You have been part of the great natural and human catastrophes of our contemporary world’
(As a result of Hurricane Katrina)’ Living only thirty minutes from the Mississippi Gulf Coast my family sustained lots of damage. This world catastrophe opened my eyes’ Sitting in an extremely hot and dark house for thirteen days was not a dream, it was a reality! … I am so thankful for all of the volunteers who participated in the many rebuilding projects. This disaster motivated me to get involved and to give back some of the help that was given to my family and community.
I came to the United States as a refugee with my grandparents and siblings after escaping a brutal civil war in Sierra Leone, West Africa to have a better life: the American dream. My beloved mother was killed during the war. My mother’s death was a devastating experience. The only people who took my siblings and me with open arms were my grandparents. When we came to the United States life was a struggle. I reminisced on the past with my mother and the times we used to share as a family. Our entrance into the United States was life-changing…it is my own responsibility to prepare myself for college and my determination will guide me there…. I am willing to embark on this journey because since the day of my mother’s death it has been my duty to live each day of my life making her proud. I will also be the first woman in my family to attend college. I must set a positive example for my brother and prove that we will have a chance at happiness and prosperity. Despite the stress and sadness I endure, I remain committed to my studies, perform above average academically, and take my education seriously…. I know my life was spared for a reason… I serve a purpose in this world….
I remember being in Rwanda after the 1994 genocide. The sight of children with scars over their bodies and those traumatized by the horrific genocide has left an indelible mark on my mind. I feel that it is my obligation as a Rwandan citizen to help by participating in the reconstruction and healing effort…
You want to help other people:
I want to help people! This was a constant thought when I became a teenager. Well truthfully this thought went right along with teen heart throbs, my favorite music and the cute boys at school, yet helping others seemed pretty high on the priority list, too.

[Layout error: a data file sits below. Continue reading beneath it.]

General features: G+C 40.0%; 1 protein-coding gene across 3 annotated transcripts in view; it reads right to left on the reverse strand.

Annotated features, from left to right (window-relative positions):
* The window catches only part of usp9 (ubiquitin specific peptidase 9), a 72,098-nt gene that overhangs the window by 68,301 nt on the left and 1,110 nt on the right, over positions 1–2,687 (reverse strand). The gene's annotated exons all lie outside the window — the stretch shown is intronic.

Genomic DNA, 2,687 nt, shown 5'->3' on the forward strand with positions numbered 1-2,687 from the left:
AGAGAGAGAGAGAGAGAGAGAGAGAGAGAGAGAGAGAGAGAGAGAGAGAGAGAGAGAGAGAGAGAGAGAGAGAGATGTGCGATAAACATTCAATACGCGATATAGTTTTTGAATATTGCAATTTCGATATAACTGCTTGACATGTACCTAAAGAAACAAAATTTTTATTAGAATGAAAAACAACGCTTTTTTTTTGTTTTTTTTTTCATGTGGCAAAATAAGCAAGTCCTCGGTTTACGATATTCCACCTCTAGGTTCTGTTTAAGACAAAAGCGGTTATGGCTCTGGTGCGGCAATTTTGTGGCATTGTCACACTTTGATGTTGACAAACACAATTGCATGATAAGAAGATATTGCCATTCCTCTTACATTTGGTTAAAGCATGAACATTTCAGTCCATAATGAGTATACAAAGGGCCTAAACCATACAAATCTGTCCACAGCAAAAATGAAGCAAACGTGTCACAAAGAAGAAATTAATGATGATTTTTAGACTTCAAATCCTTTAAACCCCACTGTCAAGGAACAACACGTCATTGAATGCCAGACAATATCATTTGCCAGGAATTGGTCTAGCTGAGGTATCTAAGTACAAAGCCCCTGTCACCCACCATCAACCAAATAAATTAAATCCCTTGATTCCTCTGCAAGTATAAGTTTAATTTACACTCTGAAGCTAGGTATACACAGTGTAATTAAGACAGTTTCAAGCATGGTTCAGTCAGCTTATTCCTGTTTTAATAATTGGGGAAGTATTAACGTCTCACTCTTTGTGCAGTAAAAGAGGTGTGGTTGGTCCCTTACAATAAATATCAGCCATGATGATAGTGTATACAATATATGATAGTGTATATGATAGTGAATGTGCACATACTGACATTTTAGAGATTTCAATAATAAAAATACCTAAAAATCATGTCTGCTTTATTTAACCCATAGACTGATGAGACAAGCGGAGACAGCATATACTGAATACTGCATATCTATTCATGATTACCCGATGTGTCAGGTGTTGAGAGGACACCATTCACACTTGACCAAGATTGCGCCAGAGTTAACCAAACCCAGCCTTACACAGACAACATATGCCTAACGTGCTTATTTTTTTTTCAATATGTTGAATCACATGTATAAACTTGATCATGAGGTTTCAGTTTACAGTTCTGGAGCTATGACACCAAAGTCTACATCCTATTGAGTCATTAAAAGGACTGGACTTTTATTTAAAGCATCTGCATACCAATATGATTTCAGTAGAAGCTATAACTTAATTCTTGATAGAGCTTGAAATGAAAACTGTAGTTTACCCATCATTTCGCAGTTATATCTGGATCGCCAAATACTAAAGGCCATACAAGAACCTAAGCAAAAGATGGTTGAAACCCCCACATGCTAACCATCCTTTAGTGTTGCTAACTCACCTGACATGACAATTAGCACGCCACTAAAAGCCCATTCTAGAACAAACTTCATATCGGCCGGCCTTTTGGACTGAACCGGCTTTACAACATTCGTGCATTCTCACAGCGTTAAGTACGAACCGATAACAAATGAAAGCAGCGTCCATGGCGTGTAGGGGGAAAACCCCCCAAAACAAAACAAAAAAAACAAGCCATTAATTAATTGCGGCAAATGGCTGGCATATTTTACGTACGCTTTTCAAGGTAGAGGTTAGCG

You have struggled with disabilities’
Due to my learning disability I think I am different from the rest of the applicants but in a good way. I am different from the rest of the applicants because I work about twice as much as they do. I do everything they have to do but I work, study, twice as hard as the ordinary…. I have accomplished many things that have made me stronger. Now my next goal …is to get accepted to college and become a Latin American/Spanish college professor. I believe that if I can accomplish this goal I can do anything in life and that I have the power if I just believe. This will also prove to all other people with some disability that if I can do it then anyone can and it doesn’t matter how smart you are or how fast you get things but how much dedication you have in yourself to succeed.
My unusual interest that sets me apart from my peers is my determination to keep succeeding even with my disability’
You have served your country and known this time of war first-hand’
After graduating from high school I enlisted in the army through which I have gained an understanding of life that I know will stay with me forever. During that time, I was deployed to Afghanistan for six months where I served as a supply clerk to the troops overseas. The different culture and mindset of the people of Afghanistan taught me so much about myself and of the conflicts of the world that we live in today. My ultimate goal is to obtain an international affairs degree where I will be able to travel to the Middle East and other conflict areas around the world in order to understand and ultimately resolve their issues….
I joined the Navy in order to serve my country, gain experience and have financial support for my education. I’ve been in the Navy for five years and am currently a Hospital Corpsman, specialized as a Histopathology Technician’.
You know more about life than many people three times your age’.
Imagine you are an eight year old child; your parents are strung out on drugs and one day they leave the house and never come back. You try your best to fend for yourself but in the process you realize how thin you’ve become and how bad your hygiene is. One day your school counselor comes to your house and discovers you on the floor basically dying. The counselor reports you to child and family services and how you have been placed in the system under child neglect and abuse. This is where I come in; my future ambitions and goals are to become a child neglect and abuse judge. In being placed in that particular position I plan to help children to the best of my ability and to revamp the foster care system completely.